Global Administrative and Regulatory Governance

Scientific Areas:
Political Science
International Relations
Scientific Supervisor:
David Duarte
The traditional approach of Public International Law as the law established between governments of states to regulate relations between states as legal entities has long ago been surpassed. It is in this context that the importance of global governance has risen to an unprecedented level. There is virtually no domain of public or private activity in which there is not a set of supranational regulatory norms and/or a global administrative apparatus overseeing it. What is more: there is an increasing tendency of local governance being replaced by global governance.
It ought to be acknowledged at the outset that the distinction between the ‘constitutional’, the ‘administrative’, and the ‘international’ in the global arena seems to be not only blurry but also underdeveloped. Taking this into account, several competing theoretical approaches have emerged with strong claims and disparate theoretical bases to frame legal globalisation, namely those of Global Constitutionalism, International Institutional Law, and Global Administrative Law. These are three different frameworks that summon CIDP’s three Research Groups for this Thematic Line: Constitutional Law and Political Science, Administrative Law and European and International Law.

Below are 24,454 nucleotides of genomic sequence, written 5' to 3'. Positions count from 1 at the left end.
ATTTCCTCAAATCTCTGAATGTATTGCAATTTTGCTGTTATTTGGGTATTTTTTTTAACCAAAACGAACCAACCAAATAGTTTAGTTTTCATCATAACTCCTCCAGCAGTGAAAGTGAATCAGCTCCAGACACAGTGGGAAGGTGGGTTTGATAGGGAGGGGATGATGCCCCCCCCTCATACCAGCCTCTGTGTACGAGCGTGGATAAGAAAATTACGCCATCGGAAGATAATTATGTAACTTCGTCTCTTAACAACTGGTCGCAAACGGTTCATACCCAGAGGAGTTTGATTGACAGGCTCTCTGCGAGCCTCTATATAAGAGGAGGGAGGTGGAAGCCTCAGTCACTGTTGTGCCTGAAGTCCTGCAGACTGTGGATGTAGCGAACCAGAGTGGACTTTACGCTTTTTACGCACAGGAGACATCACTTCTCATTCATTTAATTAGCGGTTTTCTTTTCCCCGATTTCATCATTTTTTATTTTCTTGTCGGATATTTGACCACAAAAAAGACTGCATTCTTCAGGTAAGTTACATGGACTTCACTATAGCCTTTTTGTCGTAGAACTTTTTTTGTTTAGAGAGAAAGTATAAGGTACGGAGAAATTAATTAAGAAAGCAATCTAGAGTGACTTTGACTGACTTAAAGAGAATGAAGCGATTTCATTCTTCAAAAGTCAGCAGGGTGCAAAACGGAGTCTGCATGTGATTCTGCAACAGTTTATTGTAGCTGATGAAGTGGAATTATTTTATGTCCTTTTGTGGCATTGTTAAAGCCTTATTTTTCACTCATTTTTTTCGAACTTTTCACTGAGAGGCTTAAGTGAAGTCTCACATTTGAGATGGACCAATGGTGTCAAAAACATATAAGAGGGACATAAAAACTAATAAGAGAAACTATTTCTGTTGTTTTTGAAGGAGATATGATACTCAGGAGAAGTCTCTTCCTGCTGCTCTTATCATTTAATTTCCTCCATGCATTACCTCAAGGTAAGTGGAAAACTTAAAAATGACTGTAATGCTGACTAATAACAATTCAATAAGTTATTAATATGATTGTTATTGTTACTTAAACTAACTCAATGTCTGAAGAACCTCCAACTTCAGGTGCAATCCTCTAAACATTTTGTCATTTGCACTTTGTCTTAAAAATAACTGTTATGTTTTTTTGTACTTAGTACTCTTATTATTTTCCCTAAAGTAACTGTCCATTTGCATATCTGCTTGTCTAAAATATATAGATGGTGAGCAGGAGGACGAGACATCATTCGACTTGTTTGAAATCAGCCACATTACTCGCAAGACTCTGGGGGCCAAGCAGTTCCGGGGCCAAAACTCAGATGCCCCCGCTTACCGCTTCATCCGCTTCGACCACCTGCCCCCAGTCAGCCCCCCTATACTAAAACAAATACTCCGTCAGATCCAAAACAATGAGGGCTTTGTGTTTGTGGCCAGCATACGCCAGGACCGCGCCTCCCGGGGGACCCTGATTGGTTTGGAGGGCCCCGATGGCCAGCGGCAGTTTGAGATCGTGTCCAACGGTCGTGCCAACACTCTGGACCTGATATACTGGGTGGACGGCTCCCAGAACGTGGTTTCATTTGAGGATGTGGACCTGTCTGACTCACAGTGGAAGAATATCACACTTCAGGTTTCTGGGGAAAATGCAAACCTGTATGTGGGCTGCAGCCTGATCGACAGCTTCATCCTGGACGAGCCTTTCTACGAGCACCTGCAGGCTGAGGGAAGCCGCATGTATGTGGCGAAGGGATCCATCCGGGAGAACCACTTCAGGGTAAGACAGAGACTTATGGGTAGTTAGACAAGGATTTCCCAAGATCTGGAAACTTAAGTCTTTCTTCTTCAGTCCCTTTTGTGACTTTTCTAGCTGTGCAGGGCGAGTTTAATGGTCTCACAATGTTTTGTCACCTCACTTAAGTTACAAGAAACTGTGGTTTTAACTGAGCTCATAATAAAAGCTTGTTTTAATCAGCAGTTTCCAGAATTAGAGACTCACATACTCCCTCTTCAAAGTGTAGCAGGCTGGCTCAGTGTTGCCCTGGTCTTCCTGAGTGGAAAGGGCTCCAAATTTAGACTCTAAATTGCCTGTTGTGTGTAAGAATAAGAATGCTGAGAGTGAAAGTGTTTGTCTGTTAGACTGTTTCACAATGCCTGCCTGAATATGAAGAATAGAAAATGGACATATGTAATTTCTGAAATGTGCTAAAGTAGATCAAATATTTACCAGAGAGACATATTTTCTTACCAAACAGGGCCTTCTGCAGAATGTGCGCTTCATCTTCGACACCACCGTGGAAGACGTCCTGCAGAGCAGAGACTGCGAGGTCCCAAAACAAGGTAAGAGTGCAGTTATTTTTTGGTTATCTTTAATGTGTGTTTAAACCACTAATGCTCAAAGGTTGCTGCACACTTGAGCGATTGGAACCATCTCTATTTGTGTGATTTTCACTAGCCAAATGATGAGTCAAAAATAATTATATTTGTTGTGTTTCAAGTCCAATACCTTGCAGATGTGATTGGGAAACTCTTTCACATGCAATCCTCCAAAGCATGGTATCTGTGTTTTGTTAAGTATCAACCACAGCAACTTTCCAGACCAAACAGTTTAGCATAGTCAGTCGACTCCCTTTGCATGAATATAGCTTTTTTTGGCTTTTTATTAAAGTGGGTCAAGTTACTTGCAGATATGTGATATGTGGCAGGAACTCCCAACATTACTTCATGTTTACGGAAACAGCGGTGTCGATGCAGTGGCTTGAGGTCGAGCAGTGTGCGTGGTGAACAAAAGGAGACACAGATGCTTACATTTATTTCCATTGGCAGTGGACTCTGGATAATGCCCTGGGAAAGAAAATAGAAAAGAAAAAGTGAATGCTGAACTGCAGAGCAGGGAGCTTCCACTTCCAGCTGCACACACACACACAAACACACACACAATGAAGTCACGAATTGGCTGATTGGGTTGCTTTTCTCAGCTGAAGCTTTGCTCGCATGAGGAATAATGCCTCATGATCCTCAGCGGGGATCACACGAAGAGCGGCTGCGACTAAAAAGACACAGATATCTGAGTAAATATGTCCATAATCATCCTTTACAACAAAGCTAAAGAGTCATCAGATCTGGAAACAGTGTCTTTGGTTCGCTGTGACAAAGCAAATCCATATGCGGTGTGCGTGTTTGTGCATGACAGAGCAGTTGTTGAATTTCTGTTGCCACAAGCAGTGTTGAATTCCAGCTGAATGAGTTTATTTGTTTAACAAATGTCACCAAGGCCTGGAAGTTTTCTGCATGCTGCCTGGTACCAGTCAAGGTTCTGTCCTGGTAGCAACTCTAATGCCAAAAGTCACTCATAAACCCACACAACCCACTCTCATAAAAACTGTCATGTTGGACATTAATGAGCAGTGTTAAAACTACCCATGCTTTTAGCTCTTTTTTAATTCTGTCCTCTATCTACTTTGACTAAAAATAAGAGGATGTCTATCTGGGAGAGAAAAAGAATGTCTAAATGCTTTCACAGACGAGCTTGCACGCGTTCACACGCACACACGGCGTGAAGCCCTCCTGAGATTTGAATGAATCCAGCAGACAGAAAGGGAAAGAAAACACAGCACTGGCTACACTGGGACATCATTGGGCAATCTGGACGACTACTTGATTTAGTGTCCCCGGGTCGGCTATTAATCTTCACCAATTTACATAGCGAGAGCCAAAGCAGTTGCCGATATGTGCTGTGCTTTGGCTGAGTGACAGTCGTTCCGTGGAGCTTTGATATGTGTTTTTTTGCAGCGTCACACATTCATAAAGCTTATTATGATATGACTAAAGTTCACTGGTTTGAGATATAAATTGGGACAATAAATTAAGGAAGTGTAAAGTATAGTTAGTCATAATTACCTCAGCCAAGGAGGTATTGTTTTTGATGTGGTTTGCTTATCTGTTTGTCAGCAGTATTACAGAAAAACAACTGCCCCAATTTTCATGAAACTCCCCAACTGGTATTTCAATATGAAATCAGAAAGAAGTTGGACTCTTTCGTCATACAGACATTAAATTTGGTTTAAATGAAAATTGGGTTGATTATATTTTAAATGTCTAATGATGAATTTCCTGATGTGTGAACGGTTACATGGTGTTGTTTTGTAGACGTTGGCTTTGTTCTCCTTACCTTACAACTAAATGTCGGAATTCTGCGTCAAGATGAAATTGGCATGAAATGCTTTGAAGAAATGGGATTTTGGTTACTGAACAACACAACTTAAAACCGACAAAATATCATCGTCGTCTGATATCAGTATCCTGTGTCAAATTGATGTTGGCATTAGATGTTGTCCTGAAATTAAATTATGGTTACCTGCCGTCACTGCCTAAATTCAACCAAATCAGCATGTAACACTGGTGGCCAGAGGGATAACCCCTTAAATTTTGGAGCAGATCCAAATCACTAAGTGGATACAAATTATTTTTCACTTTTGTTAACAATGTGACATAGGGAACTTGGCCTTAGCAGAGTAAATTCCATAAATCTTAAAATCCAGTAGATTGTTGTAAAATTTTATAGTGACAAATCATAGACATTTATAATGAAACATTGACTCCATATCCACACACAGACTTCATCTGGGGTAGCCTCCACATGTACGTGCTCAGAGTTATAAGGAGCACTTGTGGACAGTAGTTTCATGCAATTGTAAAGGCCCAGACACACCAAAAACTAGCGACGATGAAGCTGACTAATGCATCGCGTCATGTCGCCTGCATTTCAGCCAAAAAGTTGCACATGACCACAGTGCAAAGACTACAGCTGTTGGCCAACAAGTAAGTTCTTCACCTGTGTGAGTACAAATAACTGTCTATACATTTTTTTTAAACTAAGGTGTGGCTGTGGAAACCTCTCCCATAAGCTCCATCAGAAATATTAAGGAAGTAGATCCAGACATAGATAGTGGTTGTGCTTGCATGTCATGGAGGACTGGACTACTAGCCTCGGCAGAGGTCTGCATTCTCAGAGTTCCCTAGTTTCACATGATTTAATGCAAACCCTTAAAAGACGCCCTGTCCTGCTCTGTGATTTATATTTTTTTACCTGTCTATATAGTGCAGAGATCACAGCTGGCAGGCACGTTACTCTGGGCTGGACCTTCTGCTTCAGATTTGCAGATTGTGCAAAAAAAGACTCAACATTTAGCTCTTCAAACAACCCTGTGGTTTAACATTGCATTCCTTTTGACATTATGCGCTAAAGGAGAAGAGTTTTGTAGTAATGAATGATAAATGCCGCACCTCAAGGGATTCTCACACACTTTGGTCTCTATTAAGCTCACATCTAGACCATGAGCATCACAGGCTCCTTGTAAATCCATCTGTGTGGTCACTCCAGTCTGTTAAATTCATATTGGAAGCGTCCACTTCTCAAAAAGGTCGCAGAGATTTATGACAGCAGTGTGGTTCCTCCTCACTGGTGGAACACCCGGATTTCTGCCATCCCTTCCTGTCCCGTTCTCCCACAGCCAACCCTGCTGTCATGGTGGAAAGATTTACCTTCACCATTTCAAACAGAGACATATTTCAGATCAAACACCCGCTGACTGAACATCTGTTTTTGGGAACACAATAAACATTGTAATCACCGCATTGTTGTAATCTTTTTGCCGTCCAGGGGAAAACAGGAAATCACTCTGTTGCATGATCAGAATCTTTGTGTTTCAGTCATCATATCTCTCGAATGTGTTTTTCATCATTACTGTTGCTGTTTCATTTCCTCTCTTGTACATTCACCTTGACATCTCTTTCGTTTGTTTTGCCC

a) To empirically study the multilevel regulation of at least two economic sectors that simultaneously impact and drive globalisation from top to bottom: energy and civil aviation; several other areas will be covered as well: for example Environmental Law, the Law of the Sea, Human Rights Law, Water regulation Law, or Pharmaceuticals regulation;
b) To map the multilevel top-down and bottom-up (or even horizontal) influence of the global and the supranational spheres in the national legal regimes;
c) To understand the role of national administrations as adjudicators of international regulatory systems;
d) To conceive the role of international bodies (formal and informal ones) as adjudicators of international regulatory systems both to private citizens, corporations or States;
d) To study the role of the States as actors in this;
f) To scrutinise the procedures, standards and review mechanisms of hybrid public-private bodies and by purely private bodies;
g) To evaluate if at the global level there any tools, and to which extent, that work as a surrogate for democratic electoral and legislative oversight and control;
h) To identify tendencies and patterns of regulation and adjudication in the global administrative space.